Lasers, baby!

The internal combustion engine depends on many things: liquid fuel, pistons, exhaust systems, and of course sparkplugs. Invented in the 19th century, sparkplugs have been the what makes petrol engines go bang since Mr. Benz decided to sack his horse from its carriage-pulling duties. Now, Ford and the University of Liverpool have teamed up to replace the said plugs with laser beams

The laser beam is delivered by a thin, fiber-optic cable to a focusing lens that would take up much less space than a spark plug, allowing engineers greater flexibility in designing valves and cylinders. The laser beam can be split to ignite the fuel mixture from multiple points deep in the cylinder, making for a more efficient burn than a spark plug can achieve, reducing emissions and getting better fuel economy. Another advantage to the laser system is that part of the beam can be reflected to a receiver and used to gather data on the fuel mixture and the quality of the burn.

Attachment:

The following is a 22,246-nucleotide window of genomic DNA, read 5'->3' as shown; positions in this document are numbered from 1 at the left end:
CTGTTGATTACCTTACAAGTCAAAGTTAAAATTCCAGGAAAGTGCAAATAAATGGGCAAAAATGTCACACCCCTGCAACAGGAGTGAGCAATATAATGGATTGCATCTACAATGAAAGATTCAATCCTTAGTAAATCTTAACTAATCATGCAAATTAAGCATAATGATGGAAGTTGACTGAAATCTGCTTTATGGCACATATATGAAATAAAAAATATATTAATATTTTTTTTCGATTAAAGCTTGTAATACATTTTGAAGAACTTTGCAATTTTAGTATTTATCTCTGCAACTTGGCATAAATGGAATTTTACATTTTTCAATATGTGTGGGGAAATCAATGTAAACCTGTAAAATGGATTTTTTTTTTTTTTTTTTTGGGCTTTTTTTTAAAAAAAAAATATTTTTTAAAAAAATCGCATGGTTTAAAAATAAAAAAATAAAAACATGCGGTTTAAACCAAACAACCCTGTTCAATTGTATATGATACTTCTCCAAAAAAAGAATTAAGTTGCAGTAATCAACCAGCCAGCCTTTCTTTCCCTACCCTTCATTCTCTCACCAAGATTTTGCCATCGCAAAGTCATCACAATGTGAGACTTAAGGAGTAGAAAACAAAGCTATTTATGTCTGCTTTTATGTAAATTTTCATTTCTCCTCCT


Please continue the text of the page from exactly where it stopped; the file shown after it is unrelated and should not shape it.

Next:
And this isn’t merely a research project, as there are working prototypes of the system at the University of Liverpool laboratory. Ford, which has eagerly been adopting fuel efficiency technology such as electric-power steering and six-speed transmissions, reportedly will use the laser ignition system in some of its cars over the next couple of years, then spread the technology to the full range.

(via Cnet)

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